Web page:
Then there is the thorny notion of contact tracing—the way in which public health experts attempt to contain a viral pathogen by tracing where an infected individual has been, and with whom they’ve been in contact. Traditionally, contact tracing has been analog, based on a conversation between patient and doctor.

But the digital age has exploded contact tracing exponentially. It is much more efficient and accurate to trace a virtual trail, particularly as we leave immense digital footprints wherever we go. South Korea has typified this type of response, tracking COVID-19 patients using credit card data, surveillance camera footage, and cell phone location data. The South Korean government recently announced they’d be requiring infected individuals to wear electronic wristbands to ensure patients did not breach quarantine.

It is unlikely U.S. citizens would tolerate such intense and mandatory surveillance measures. But that’s where Big Tech comes in.

Without being asked, Google already has been sharing aggregate user location data with governments interested in compliance with social distancing measures. The House Freedom Caucus, a group of conservatives, sent a letter to Google raising concern over the “frightfully detailed, specific, and granular” data being provided to government officials.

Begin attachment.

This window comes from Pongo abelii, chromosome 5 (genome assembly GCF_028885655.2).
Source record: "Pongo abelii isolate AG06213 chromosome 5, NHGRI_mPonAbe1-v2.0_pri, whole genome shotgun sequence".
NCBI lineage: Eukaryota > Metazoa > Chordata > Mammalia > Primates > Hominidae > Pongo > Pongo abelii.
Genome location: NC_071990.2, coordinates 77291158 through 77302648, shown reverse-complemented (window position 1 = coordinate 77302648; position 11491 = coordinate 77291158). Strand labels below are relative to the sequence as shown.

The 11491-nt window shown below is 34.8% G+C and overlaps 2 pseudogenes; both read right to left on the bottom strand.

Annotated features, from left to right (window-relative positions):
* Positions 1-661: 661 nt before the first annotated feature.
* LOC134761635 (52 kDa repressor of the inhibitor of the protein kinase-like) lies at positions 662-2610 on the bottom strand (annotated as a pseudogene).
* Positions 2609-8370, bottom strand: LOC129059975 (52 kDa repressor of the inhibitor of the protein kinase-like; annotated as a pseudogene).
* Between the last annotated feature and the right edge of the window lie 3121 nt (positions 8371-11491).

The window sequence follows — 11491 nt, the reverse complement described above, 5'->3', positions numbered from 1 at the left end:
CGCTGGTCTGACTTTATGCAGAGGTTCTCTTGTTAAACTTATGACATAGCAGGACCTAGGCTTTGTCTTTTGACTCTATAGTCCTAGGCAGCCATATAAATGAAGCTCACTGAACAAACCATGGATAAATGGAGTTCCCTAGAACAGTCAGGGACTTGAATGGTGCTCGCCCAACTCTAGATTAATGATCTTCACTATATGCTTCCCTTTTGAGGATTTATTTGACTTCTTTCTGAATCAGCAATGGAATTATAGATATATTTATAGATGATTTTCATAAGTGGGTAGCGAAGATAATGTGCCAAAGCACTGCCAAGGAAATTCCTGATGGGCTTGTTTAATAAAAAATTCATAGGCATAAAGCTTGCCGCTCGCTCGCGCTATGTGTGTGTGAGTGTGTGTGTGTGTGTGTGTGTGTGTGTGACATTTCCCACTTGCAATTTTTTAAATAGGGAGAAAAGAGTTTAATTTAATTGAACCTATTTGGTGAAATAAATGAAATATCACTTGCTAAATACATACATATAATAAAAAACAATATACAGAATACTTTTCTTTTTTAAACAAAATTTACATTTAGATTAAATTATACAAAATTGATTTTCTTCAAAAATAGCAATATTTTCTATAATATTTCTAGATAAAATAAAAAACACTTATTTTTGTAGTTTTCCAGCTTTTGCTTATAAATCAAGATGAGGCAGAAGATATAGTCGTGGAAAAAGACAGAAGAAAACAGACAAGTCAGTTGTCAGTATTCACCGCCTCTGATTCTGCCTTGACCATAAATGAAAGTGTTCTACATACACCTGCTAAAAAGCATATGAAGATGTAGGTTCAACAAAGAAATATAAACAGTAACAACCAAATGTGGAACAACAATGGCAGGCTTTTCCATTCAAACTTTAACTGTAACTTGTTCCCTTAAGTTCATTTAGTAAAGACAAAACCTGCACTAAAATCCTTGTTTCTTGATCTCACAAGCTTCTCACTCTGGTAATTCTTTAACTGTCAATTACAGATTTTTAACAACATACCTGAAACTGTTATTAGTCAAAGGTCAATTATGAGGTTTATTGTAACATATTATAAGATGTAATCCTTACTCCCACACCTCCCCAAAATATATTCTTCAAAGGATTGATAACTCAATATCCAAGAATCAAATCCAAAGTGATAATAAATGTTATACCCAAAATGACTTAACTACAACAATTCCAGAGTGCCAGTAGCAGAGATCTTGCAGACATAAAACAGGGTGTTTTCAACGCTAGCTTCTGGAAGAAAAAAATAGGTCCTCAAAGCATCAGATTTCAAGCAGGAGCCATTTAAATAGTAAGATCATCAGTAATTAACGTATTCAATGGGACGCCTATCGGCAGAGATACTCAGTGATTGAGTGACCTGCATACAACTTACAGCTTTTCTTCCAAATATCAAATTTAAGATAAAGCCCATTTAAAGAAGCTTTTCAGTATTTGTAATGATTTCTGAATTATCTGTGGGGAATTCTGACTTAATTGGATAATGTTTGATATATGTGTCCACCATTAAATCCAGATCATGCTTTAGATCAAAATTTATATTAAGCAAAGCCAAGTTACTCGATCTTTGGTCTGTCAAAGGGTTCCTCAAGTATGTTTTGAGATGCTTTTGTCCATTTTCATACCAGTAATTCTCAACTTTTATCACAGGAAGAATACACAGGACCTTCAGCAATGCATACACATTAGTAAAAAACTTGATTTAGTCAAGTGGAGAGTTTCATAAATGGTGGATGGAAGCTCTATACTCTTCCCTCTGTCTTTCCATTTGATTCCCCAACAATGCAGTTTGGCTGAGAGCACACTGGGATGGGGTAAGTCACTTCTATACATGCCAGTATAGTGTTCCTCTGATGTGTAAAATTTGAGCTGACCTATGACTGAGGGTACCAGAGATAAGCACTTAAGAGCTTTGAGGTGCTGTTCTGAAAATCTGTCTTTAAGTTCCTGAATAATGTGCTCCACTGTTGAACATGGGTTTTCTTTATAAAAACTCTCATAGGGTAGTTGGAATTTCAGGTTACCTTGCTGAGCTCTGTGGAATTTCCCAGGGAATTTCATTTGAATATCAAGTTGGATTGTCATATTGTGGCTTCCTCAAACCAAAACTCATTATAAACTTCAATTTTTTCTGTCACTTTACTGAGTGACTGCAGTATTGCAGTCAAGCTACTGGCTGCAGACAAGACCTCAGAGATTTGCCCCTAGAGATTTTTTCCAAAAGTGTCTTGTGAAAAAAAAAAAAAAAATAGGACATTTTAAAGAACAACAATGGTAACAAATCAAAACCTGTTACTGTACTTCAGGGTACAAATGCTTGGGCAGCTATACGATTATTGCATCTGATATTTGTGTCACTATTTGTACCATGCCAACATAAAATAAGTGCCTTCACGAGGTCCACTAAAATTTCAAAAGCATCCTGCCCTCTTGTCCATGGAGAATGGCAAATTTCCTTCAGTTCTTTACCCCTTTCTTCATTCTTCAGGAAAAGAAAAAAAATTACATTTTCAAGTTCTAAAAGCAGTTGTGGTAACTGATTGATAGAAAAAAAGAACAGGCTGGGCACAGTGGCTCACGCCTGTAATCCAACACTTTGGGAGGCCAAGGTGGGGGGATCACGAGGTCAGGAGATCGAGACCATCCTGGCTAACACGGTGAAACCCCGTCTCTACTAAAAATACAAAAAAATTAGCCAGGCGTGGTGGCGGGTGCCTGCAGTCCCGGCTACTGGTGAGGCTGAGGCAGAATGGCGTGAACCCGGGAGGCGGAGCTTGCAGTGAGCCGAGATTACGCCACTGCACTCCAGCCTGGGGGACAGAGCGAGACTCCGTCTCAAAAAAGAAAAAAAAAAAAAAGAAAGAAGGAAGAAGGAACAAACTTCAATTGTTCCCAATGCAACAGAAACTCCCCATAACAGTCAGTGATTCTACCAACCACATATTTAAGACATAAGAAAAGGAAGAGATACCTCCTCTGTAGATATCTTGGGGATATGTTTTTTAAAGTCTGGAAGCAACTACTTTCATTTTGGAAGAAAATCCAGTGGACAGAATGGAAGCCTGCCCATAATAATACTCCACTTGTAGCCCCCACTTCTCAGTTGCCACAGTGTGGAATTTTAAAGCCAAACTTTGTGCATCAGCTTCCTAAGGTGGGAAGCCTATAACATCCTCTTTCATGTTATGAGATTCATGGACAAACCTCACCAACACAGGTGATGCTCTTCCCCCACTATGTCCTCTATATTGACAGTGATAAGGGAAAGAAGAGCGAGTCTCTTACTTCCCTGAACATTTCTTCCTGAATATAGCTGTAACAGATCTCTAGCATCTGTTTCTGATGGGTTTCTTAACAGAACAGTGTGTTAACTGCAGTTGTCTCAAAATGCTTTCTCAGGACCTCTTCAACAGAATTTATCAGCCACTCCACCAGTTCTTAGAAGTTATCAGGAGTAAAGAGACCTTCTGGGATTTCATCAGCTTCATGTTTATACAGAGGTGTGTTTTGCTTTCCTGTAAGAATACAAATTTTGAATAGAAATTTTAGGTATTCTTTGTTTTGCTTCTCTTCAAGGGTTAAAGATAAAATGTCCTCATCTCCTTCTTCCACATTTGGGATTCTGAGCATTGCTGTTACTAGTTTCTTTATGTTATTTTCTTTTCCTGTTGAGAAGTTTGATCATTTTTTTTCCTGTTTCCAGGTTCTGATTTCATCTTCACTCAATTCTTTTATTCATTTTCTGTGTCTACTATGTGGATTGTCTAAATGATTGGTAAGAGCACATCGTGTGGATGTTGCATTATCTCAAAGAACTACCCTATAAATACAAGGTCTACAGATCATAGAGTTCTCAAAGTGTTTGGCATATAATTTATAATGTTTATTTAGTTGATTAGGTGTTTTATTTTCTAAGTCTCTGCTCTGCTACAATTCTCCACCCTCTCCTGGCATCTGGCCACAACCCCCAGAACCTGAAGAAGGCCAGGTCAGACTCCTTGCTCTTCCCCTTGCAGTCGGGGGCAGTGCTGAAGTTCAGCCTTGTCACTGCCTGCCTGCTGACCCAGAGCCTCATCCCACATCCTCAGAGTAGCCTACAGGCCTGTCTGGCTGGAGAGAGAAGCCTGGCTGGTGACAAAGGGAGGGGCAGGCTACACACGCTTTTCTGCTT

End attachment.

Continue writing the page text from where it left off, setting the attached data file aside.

Google and Apple recently have announced the development of a contact tracing technology that will use cell phone Bluetooth proximity data to alert individuals if they have come into contact with an infected person. The app’s effectiveness depends upon people self-reporting their own positive diagnosis. Already, security experts have raised concerns about false positives, spoofing, re-anonymization, and “proximity marketing” (yes, you’re just trying to avoid getting sick, but tech advertisers could still make money). Experts have also pointed out how easy it would be for this system to be abused.